By Tom Peters
The sleek new container vessel Tropic Hope made its inaugural call to the port of Halifax in January, launching a new era for niche carrier Tropical Shipping.
Tropical Shipping, headquartered in Florida, moved its sailing service to Halifax from Saint John in January 2017 and operates weekly between the Nova Scotia port and Palm Beach, Florida, as well as to Puerto Rico, the Eastern Caribbean and the Virgin Islands. The line calls Halifax’s South End terminal, operated by Halterm, moving between 40,000 and 50,000 TEUs annually. Tropical is the premiere carrier for temperature controlled cargo in the Caribbean, said Gordon Cole, Tropical’s Assistant Vice-President in Saint John. The shipping line maintains its administrative offices and a staff of 22 in the New Brunswick city. The carrier transports products such as french fries and other foods to the Caribbean, and returns with pharmaceuticals and other products.
Tropic Hope is one of six new vessels Tropical Shipping is introducing into its fleet this year at a cost of approximately US$160 million. Four of the new vessels, including Tropic Hope, are Carib Class vessels which are 160 metres in length overall with 750 TEU capacity including 260 electrical plugs for refrigerated containers. The class can attain speeds up to 20 knots. The other two new vessels are smaller, called Mini Express Class, and will carry up to 300 TEUs with a speed of 14 knots. They can deliver cargo in ports as shallow as 12 feet and will serve Providenciales in the Turks and Caicos Islands, Marsh Harbour in The Bahamas, and the Dominican Republic.
“We are pretty excited. We have been waiting three years for these new ships since we decided to build them,” said Cole. “It’s the largest (ship) building project for Tropical in its 55-year history. These ships are purpose-built for this market. They are bigger and faster and better able to handle the weather (in the Atlantic),” he said.
Cole said Tropic Hope is the second ship to be put into service. One of the smaller vessels, Tropic Freedom, was christened in late summer and is now operating in the Caribbean. The other three larger ships, Tropic Island, Tropic Jewel and Tropic Lizette and the second smaller ship, Tropic Gem, will all arrive by May, said Cole. Tropic Jewel will likely be put into the Halifax service with Tropic Hope said Cole, while the other two Carib Class vessels and the mini class ship will operate in the Caribbean and out of Florida.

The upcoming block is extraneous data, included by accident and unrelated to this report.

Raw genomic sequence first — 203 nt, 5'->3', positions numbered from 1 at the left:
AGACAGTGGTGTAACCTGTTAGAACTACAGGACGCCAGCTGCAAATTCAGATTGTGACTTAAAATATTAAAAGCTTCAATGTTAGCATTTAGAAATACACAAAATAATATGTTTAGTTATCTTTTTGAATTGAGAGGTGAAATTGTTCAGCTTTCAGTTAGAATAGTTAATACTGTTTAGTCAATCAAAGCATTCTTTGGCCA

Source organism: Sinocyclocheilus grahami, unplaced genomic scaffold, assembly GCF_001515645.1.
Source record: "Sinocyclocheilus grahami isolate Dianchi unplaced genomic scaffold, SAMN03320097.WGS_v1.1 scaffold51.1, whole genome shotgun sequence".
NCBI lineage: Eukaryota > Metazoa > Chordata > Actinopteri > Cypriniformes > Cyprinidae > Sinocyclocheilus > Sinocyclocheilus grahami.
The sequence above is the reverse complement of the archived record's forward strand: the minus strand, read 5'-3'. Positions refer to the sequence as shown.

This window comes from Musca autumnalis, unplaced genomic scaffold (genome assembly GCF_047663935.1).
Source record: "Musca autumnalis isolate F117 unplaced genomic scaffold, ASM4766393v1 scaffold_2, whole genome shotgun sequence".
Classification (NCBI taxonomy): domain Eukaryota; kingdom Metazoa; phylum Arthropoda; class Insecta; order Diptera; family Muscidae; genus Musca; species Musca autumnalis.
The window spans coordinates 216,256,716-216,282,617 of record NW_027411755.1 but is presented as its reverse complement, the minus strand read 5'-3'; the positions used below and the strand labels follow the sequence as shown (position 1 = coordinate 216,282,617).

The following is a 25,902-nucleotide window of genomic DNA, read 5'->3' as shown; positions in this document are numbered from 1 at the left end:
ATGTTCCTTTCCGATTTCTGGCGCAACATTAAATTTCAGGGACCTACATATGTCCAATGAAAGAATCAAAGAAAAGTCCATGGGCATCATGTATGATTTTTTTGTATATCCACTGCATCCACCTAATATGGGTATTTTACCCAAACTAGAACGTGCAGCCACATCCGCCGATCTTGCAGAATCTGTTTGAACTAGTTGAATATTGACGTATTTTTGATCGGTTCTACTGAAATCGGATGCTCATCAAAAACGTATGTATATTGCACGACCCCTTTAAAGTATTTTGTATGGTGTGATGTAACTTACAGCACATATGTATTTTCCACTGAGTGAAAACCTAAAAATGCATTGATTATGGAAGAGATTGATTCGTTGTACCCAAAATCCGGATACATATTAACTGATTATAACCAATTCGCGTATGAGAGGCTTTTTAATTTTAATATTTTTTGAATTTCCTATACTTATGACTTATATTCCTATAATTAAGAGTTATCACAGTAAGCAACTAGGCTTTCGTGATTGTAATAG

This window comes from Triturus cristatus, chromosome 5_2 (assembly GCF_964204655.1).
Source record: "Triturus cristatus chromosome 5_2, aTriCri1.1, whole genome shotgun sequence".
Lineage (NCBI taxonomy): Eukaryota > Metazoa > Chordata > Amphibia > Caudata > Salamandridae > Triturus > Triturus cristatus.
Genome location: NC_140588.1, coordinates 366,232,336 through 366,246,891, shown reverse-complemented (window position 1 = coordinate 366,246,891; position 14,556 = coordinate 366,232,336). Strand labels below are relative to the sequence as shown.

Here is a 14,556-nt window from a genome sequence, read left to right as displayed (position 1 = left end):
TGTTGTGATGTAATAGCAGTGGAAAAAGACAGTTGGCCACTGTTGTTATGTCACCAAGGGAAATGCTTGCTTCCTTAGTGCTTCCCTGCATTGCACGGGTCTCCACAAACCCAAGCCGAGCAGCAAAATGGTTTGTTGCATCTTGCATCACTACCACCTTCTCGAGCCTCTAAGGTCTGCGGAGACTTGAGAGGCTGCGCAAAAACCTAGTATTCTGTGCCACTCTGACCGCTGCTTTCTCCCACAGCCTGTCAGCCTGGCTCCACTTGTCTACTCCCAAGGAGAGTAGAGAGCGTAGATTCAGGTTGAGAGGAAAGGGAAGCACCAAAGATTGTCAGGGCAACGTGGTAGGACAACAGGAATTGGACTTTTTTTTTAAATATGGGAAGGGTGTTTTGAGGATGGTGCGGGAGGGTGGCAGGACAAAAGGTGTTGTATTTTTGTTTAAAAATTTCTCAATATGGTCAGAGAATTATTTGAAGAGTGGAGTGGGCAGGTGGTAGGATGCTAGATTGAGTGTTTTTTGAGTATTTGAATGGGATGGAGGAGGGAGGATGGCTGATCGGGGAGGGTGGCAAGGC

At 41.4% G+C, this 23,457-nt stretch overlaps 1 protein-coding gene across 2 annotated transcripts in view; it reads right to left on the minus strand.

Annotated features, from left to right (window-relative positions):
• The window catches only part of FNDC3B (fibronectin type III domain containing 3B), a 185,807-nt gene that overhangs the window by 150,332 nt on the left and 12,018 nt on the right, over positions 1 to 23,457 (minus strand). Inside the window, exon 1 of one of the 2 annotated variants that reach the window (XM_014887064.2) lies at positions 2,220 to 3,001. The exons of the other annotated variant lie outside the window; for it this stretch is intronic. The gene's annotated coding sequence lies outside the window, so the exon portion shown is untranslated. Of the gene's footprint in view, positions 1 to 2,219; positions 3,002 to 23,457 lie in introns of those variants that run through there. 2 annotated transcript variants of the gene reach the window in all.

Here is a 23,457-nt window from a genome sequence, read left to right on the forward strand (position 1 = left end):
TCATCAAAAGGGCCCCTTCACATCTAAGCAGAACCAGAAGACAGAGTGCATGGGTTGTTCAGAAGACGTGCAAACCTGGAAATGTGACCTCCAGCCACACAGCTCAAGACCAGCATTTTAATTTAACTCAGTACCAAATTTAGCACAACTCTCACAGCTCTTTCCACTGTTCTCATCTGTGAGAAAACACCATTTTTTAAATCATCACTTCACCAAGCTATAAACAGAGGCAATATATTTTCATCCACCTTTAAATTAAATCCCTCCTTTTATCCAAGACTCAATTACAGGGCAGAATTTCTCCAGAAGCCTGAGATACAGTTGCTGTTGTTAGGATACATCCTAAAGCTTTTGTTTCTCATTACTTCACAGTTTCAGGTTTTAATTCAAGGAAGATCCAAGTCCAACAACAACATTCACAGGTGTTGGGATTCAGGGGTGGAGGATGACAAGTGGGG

The vessels were all built in China with engines from Germany and cranes from Austria.
The Tropical spokesman said business has increased for the line since its move to Halifax but what Halifax allows for the carrier is better “connectivity” with rail plus offers the advantage of connecting through Tropical’s sister company, Kestrel Liner Agencies, with the major global carriers that call Halifax. “We have some agreements with carriers where we bring cargo out of Europe to Halifax and take it to the Caribbean from there,” Cole said.
“Tropical Shipping has been, and continues to be the leader in ocean transportation to the Caribbean. Tropical develops and maintains outstanding relationships with its customers and provides them unmatched on time reliability and fast, purpose-built, versatile ships. Our vessels are first to market with our customers’ freight,” said Tim Martin, Tropical’s Vice-President, Commercial and Trades.
When Tropic Hope arrived in Halifax, Kim Holtermand, Halterm’s Managing Director and CEO, said “the terminal has strengthened its basic workforce, operational capabilities and its handling capacity to meet its commitments to Tropical Shipping around the carrier’s delivery of the larger capacity vessels. This is a landmark day in our service to Tropical Shipping and we are proud to be playing our part in the carrier’s ongoing success.” Halterm maintains a basic workforce of more than 140 longshoremen.
Karen Oldfield, President and CEO, Halifax Port Authority, said the Port was excited to welcome the captain and crew of Tropic Hope to the port city “and we look forward to our continued work with Tropical Shipping, Halterm and our rail carrier CN Rail to further develop trade between Eastern Canada and the Caribbean.”